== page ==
__init__

def __init__(labels: List[Label], drop_negative_labels=False, drop_no_answers=False)

There are often multiple Labels associated with a single query. For example, there can be multiple annotated

answers for one question or multiple documents contain the information you want for a query.
This class is "syntactic sugar" that simplifies the work with such a list of related Labels.
It stored the original labels in MultiLabel.labels and provides additional aggregated attributes that are
automatically created at init time. For example, MultiLabel.no_answer allows you to easily access if any of the
underlying Labels provided a text answer and therefore demonstrates that there is indeed a possible answer.

Arguments:

  • labels: A list of labels that belong to a similar query and shall be "grouped" together
  • drop_negative_labels: Whether to drop negative labels from that group (e.g. thumbs down feedback from UI)
  • drop_no_answers: Whether to drop labels that specify the answer is impossible

EvaluationResult

class EvaluationResult()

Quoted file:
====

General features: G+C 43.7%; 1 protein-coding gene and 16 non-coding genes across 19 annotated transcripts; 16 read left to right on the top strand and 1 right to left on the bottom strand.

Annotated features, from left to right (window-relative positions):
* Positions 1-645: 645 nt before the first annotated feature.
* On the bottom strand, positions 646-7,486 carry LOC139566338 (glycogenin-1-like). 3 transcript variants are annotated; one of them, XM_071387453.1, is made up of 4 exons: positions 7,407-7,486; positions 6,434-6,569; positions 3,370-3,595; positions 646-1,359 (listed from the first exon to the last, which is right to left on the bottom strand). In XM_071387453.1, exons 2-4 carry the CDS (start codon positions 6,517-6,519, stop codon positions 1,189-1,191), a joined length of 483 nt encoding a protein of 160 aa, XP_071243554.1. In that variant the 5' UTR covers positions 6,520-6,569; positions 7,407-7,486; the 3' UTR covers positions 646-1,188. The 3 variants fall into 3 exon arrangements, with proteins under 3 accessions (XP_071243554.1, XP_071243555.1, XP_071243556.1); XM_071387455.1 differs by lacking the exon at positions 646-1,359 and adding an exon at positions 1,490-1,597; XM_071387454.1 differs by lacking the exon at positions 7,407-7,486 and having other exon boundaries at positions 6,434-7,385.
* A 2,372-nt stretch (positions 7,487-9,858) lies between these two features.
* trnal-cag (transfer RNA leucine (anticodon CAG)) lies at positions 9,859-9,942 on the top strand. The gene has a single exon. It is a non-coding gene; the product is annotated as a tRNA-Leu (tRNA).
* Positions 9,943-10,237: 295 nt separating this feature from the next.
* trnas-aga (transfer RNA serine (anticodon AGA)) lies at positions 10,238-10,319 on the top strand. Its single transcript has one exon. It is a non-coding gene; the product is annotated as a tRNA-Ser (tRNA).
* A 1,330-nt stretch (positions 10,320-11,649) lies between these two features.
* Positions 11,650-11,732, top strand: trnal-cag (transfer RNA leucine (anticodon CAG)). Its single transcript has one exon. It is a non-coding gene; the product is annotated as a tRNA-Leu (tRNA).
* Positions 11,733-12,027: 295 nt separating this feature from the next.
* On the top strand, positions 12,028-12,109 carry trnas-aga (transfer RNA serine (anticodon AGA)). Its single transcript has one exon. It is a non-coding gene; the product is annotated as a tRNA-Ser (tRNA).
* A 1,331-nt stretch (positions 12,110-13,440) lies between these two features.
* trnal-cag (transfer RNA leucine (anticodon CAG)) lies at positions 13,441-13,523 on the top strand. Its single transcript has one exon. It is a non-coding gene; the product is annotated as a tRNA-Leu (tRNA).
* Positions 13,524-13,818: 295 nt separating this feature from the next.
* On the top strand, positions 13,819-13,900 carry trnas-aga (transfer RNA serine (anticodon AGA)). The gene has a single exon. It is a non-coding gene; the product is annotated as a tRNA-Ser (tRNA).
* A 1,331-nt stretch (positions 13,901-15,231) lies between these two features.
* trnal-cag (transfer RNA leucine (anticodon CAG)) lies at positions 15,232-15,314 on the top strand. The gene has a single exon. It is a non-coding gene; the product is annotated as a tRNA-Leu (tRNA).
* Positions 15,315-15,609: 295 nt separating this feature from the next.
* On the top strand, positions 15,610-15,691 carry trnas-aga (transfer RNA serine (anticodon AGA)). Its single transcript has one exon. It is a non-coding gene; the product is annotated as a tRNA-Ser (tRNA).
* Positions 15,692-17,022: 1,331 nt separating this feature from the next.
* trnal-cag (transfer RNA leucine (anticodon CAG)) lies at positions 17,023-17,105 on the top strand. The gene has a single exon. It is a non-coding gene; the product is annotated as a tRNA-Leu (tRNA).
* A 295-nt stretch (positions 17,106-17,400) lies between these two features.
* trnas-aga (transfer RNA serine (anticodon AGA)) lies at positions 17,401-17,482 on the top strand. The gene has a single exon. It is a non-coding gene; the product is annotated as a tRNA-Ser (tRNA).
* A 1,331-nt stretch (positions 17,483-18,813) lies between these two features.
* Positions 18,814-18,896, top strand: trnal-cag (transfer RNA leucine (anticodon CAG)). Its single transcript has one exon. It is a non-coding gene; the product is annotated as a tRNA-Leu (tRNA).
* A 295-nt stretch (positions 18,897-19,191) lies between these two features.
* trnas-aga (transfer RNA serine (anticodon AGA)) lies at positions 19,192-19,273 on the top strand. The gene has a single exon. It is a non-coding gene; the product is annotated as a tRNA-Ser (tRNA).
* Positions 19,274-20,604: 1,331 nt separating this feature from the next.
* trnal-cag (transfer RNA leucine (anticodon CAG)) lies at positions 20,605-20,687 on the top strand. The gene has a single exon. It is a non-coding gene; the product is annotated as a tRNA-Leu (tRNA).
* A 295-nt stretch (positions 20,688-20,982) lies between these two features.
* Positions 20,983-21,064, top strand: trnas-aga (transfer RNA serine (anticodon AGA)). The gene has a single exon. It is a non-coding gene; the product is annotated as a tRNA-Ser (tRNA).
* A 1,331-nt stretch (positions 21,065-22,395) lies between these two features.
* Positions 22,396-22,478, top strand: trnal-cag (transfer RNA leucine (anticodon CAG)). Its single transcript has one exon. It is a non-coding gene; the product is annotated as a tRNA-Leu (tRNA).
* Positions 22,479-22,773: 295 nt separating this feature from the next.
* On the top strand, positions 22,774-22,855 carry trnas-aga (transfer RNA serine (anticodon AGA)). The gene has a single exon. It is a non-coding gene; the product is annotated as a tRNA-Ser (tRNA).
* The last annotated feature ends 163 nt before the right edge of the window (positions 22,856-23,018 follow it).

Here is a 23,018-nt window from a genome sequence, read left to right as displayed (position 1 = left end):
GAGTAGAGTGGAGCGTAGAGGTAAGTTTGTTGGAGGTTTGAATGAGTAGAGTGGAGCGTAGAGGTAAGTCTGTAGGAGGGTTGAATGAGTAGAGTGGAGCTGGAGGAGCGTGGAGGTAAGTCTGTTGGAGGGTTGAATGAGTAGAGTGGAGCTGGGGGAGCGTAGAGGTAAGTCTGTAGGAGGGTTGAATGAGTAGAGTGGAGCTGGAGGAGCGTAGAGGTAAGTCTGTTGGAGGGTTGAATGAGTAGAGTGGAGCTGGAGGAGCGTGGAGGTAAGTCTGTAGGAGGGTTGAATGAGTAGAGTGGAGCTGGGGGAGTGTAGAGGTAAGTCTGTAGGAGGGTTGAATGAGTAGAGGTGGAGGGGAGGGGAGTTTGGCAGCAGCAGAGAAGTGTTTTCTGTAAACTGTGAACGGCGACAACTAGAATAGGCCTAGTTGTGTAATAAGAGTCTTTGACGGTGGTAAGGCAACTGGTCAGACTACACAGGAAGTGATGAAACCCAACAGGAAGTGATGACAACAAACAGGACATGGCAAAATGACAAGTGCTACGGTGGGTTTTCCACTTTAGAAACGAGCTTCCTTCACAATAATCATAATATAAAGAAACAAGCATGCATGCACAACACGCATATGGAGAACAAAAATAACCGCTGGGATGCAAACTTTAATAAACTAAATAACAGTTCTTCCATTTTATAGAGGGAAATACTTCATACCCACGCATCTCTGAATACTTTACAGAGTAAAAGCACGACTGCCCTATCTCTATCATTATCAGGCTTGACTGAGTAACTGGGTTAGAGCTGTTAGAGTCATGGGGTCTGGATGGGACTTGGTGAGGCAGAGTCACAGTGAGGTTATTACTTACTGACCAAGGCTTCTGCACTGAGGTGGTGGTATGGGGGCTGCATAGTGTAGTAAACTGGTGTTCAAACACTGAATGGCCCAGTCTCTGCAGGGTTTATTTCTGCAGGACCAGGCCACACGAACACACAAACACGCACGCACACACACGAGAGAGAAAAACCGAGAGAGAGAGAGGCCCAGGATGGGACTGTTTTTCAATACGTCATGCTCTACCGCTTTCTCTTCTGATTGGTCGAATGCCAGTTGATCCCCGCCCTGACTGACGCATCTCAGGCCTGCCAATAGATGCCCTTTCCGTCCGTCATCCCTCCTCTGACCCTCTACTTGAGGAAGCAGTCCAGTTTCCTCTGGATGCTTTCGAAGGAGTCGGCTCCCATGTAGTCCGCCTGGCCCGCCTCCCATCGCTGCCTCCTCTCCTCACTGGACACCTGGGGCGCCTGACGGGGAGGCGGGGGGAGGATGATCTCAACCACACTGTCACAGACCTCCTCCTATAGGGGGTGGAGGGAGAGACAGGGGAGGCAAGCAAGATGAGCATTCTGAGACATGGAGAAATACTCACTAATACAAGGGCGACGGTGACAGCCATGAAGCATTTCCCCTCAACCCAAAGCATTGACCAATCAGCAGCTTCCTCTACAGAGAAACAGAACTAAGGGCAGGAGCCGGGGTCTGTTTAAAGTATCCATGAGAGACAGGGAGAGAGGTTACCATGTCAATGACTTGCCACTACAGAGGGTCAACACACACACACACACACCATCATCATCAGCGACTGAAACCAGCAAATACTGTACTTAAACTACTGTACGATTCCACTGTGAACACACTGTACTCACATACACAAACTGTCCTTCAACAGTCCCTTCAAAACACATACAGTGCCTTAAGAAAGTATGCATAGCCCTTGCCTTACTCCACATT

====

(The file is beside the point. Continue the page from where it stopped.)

__init__

def __init__(node_results: Dict[str, pd.DataFrame] = None) -> None

Convenience class to store, pass and interact with results of a pipeline evaluation run (e.g. pipeline.eval()).

Detailed results are stored as one dataframe per node. This class makes them more accessible and provides
convenience methods to work with them.
For example, you can calculate eval metrics, get detailed reports or simulate different top_k settings.

Example:

| eval_results = pipeline.eval(...)
|
| # derive detailed metrics
| eval_results.calculate_metrics()
|
| # show summary of incorrect queries
| eval_results.wrong_examples()

Each row of the underlying DataFrames contains either an answer or a document that has been retrieved during evaluation.
Rows are enriched with basic infos like rank, query, type or node.
Additional answer or document specific evaluation infos like gold labels
and metrics depicting whether the row matches the gold labels are included, too.
The DataFrames have the following schema:

  • multilabel_id: the id of the multilabel, which is unique for the pair of query and filters